Last year, the city’s Finance Department estimated that bed tax revenue would total $9.9 million between July 1, 2019 and June 30, 2020. However, once the pandemic hit and hotel occupancy figures plummeted by more than 50 percent, those figures were revised downward to $7.8 million. For the current fiscal year, city Finance is again projecting $7.8 million in bed tax revenue through June 30, 2021. Between both years, that means a hole of more than $4 million in the city’s budget due to fewer hotel rooms being sold, and sold at lower rates. That, in turn, translates into fewer, deferred or delayed city services and projects.

But these data also show that even though everyone is under water right now, the Bakersfield hotel market is performing far better than either California or the nation.

New ways to share information, be entertained

With many visitor centers, including Visit Bakersfield, temporarily closed, the challenge has been how to share current information with visitors and local residents alike. Visit Bakersfield launched its Webinar Wednesday series in July with the goal of publicizing current safety and operating guidelines at local museums. Deemed a “virtual Museum Trail,” the first webinar featured a panel of representatives from four local museums outlining their online and virtual offerings.

The second webinar, “The Sound of Nature,” focused on nearby outdoor recreational venues with presentations about the Kern River Parkway, Panorama Vista Preserve, Carrizo Plain National Monument and Wind Wolves Preserve. An upcoming webinar will spotlight Bakersfield’s growing craft beer makers. The Webinar Wednesday series is free and can be viewed live on Visit Bakersfield’s Facebook page.

With group events at a standstill, Visit Bakersfield stepped up to become the presenting sponsor for Live Stream Vaccine: The Entertainment Cure, a weekly series of live music concerts performed at the Historic Fox Theater. Each Friday, local performers provide a live concert from The Fox, available for viewing live on a variety of platforms. Not only does this series provide live music entertainment by local performers, it helps support a historic and well-loved performance venue. The concerts have proven to be popular: according to data from The Fox from the Sept. 11 concert, there were 66,000 interactions from viewers during the evening’s first performance. Those interactions involved likes, shares, comments, posts, etc. Concerts are held 7 p.m. every Friday through Nov. 27. Details can be found on Facebook from either Visit Bakersfield, the Historic Fox Theater or 23ABC.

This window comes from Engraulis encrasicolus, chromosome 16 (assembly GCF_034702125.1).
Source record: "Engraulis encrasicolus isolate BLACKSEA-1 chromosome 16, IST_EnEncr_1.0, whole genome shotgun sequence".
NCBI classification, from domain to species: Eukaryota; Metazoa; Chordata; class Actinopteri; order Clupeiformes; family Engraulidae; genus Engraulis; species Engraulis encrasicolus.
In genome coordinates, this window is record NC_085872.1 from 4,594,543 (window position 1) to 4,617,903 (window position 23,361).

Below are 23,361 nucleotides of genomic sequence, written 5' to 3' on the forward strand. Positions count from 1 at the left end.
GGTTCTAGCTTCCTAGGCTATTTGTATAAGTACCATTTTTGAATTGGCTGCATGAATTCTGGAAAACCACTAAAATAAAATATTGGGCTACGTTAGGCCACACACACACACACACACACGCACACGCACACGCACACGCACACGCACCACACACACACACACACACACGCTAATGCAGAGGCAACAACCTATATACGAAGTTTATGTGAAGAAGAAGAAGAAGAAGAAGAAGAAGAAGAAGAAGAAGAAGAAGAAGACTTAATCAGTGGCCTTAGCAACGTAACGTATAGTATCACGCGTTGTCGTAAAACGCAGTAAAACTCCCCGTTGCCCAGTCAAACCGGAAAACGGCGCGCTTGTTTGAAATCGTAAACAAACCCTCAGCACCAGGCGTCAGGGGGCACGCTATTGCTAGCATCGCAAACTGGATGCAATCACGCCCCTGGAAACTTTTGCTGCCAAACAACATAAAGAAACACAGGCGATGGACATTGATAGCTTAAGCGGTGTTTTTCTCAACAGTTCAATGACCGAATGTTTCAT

In September, Visit Bakersfield launched its Hotel Heroes campaign. This recognition effort salutes Bakersfield’s hotel employees for their dedication, commitment and hospitality during the past few months. Those employees have been on the front lines to welcome visitors to our city, and Visit Bakersfield wanted to recognize those efforts. Each participating hotel received a counter sign to be prominently placed for employees and visitors to see, and some hotels even displayed the information on their lobby screens.

David Lyman, PhD, is manager of Visit Bakersfield. He and his crew help visitors from throughout the world spend their money and find The Sound of Something Better in California’s ninth largest city. They are available toll-free (866) 425-7353 or at